June is fig season in Louisiana. The popular fruit tree abounds in backyards throughout the state.

Figs are easy to propagate and are good pass-along plants, says LSU AgCenter horticulturist Charlie Johnson.

The most common variety is Celeste, which has been around for more than 100 years. But several newer varieties, such as LSU Purple, LSU Gold, Tiger, Champagne and O’Rourke, have been introduced in the past 25 years by the LSU AgCenter.

You can find LSU fig trees at many nurseries and garden centers. Because they’re public releases, no nursery has exclusive rights to propagate and sell them.

LSU has been known for its fig research, Johnson says. It started back in the mid-1950s when Ed O’Rourke started breeding figs in the LSU Department of Horticulture.

His research led to the introduction of several new fig varieties, including LSU Purple, LSU Gold, Tiger, Champagne and O’Rourke.

Figs are really sweet — 18 percent to 20 percent sugar — which makes them popular with people as well as birds and other backyard visitors, Johnson says.

Because they’re so prolific, you can find figs at farmers markets throughout the month.

Figs add nutrients and minerals to your diet, without adding any fat, according to AgCenter nutritionists. Compared with other common fruits, figs have the highest content of potassium and iron, and their calcium content is second to oranges.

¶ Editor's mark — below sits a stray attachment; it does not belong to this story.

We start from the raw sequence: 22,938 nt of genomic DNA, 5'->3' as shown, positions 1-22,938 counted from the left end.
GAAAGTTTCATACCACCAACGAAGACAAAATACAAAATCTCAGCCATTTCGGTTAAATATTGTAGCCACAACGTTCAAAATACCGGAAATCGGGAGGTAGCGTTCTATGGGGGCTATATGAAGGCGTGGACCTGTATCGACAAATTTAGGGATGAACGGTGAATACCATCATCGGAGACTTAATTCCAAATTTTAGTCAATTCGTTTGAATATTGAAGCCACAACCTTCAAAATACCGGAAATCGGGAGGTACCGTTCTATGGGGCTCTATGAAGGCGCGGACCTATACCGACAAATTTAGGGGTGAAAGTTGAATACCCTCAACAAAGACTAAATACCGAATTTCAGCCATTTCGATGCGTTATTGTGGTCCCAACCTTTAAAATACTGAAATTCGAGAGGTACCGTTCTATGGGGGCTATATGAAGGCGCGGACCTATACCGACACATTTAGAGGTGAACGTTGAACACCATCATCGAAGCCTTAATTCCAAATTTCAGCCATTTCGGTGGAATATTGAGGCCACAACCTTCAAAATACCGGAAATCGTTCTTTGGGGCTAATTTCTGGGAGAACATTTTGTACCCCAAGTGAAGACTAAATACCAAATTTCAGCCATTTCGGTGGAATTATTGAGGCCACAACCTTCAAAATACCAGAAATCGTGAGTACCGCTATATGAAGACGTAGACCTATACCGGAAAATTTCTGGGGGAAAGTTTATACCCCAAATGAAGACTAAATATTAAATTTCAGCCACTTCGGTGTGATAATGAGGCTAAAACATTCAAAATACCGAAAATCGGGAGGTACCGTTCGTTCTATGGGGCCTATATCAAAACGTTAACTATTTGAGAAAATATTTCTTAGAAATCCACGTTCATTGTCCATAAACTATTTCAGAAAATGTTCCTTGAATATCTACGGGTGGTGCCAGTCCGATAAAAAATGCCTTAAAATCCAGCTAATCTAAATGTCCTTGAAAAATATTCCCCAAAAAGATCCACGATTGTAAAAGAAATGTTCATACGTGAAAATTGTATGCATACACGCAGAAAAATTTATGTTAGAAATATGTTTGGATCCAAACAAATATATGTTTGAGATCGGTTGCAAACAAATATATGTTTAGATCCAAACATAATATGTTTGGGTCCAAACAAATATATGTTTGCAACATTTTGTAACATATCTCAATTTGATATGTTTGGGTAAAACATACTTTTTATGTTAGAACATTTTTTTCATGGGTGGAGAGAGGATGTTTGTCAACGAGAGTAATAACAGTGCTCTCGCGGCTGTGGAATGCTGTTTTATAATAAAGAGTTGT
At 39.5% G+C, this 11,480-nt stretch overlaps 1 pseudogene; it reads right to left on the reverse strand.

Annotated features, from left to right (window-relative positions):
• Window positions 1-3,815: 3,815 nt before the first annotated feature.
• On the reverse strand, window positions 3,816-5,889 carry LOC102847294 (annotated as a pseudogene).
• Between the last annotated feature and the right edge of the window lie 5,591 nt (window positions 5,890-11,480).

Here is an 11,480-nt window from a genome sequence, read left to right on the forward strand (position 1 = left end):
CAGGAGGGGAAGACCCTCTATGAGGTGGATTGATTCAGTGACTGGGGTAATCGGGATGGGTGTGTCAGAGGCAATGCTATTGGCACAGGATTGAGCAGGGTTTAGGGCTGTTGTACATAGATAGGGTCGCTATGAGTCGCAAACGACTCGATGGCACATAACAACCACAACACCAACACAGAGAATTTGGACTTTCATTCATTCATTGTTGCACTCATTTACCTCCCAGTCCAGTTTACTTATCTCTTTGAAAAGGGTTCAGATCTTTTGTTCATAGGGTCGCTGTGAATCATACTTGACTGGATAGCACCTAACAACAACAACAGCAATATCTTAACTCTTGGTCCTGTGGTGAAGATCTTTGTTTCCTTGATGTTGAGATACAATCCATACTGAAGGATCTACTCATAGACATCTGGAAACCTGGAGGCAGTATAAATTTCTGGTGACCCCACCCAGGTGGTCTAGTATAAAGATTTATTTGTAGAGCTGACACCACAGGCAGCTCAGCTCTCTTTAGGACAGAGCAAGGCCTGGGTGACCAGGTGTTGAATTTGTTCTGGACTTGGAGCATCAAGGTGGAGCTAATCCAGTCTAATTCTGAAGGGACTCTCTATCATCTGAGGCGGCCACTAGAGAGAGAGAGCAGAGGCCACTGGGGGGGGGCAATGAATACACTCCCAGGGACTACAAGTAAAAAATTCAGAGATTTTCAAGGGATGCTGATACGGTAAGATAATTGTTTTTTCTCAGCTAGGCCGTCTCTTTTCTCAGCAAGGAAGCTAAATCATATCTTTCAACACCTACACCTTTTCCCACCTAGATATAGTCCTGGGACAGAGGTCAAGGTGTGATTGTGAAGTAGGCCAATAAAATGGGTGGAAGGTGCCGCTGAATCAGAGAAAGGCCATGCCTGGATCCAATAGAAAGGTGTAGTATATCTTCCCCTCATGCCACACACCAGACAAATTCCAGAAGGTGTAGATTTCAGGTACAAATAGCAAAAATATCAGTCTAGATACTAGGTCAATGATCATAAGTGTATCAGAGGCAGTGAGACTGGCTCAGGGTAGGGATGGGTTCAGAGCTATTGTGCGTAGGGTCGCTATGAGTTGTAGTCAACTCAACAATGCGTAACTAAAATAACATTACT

Figs are low-acid but very perishable, Johnson says.

“Ripe figs off the tree hardly will keep long enough to get from the tree to the kitchen,” he says.

Taking care of fig trees is relatively easy, which makes them popular in home landscapes.

Maintaining the trees is straightforward, Johnson says. Unlike many other fruit trees, figs make new fruit on new growth that comes in spring, so winter pruning doesn’t cause problems.

“Pruning is almost a necessity to keep fig trees in bounds,” Johnson says. “It’s better to keep space under the tree open for air circulation and to keep the center clear for sunlight.”

The height should be “about as high as you can reach with a pruning sheer — about 8½ feet,” he says.

Figs can be grown totally organic, Johnson added. “In fact, few pesticides are labeled for figs.”

For smaller spaces or for people who like to grow different varieties, figs can be easily grown in 5- and 10-gallon pots.

Got a gardening question? Write to GardenNews@agcenter.lsu.edu.